Muscle & Reflex Testing

What is Muscle & Reflex Testing?

Chronic back pain may be caused by various conditions or injuries, and therefore different causes can eventually affect a number of systems throughout the body, including the central nervous system, skeletal system, and muscular system. It’s for this reason that doctors will typically perform various tests in order to locate weaknesses in one or even all of the systems in order to accurately pinpoint and determine a diagnosis.

Tests performed that target a patient’s muscular strength, nerves, and reflexes are nearly always one important aspect of their physical exam. These tests help indicate specific issues such as sciatica, herniated discs, pinched nerves, and other key spinal conditions as well.

Some of the Most Common Reasons Why People Tend to Develop the Condition may Include Any of the Following:

During a physical exam, your doctor may request that you do the following:

  • Walk on the soles of the feet
  • Walk on the heels
  • Walk on the toes

These tests are usefully in determining the strength of the muscles in your legs. They also help the doctor see if there’s any nerve damage stemming from degenerative spinal aberration.

Regarding the reflex test, the doctor will gently hit the knee as well as the back of your heel using a rubber hammer. If you have normal reflexes, the strike from the hammer should ideally cause a clear twitch in the leg that’s being tested.

Muscle & Reflex Testing Reveals Nerve Damage

Reflexes test general neural function and may be either exaggerated or depressed. If nerve dysfunction is present, the reflex response size will help determine where the dysfunction originated from. For instance, an exaggerated response could point towards spasticity caused be a key central nervous system injury. On the other hand, if a patient has difficulty walking on their heels or rising to their toes, or if the test shows little to no reaction, it could indicate nerve damage, or perhaps a nerve root that’s compressed from a bulging disc, prolapsed disc, or peripheral nerve damage.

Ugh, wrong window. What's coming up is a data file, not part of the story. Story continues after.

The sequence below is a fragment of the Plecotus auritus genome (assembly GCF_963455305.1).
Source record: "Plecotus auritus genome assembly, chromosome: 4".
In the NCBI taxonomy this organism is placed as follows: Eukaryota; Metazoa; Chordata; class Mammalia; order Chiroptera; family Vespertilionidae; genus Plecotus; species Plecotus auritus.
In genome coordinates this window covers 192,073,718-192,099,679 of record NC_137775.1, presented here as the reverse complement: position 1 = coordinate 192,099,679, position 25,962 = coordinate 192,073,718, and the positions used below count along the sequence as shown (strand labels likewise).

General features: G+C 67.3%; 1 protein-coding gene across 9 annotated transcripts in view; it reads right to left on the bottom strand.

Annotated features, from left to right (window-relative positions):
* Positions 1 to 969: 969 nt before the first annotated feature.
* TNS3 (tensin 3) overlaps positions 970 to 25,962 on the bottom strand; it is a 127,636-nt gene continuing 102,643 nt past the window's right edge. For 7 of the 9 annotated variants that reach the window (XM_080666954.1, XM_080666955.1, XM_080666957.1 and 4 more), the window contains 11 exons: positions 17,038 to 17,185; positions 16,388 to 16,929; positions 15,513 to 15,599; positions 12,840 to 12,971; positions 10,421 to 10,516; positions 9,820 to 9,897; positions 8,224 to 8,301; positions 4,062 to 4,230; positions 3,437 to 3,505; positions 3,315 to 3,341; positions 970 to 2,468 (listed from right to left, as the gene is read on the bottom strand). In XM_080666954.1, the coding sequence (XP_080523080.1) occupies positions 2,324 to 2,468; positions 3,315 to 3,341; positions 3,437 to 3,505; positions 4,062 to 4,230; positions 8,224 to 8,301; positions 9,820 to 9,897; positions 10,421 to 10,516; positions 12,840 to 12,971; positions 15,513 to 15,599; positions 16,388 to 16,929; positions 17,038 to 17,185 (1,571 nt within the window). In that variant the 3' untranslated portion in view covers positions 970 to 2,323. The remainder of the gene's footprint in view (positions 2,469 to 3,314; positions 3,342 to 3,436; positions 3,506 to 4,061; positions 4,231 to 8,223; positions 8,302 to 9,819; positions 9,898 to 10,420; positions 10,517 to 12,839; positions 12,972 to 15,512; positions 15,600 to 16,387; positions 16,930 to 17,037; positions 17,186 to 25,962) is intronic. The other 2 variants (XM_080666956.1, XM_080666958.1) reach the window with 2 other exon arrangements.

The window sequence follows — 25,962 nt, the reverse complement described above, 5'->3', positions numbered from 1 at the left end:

Every nerve root in your spine consists of two different fibers: a motor fiber and a sensory fiber. The motor fiber is in charge of letting key muscle groups move, while the sensory fiber delivers sensation to certain areas of skin throughout the body, known as a dermatome. The key muscle group that’s supplied by the exact same nerve root is known as a myotome. If your doctor finds weakness in a particular myotome, it could mean that the corresponding nerve is in some way damaged, usually as a result of a disc injury that is making the nerve root compressed.

V. K. Puppala, M.D. is located in Villa Rica, GA and serves patients throughout the Metro Atlanta area. He is skilled in treating his patients with respect and compassion. He achieves outstanding pain relief results using a multidisciplinary approach by incorporating a number of minimally invasive interventional techniques, medication management, and practical restoration. Call the office of Dr. Puppala today at 770-627-7246 or 770-MAP-PAIN to schedule your initial visit.

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Contact Us Today

Call 770-627-7246 or 770-MAP-PAIN to schedule an appointment today with Dr. Puppala at his practice in Lithia Springs, Georgia.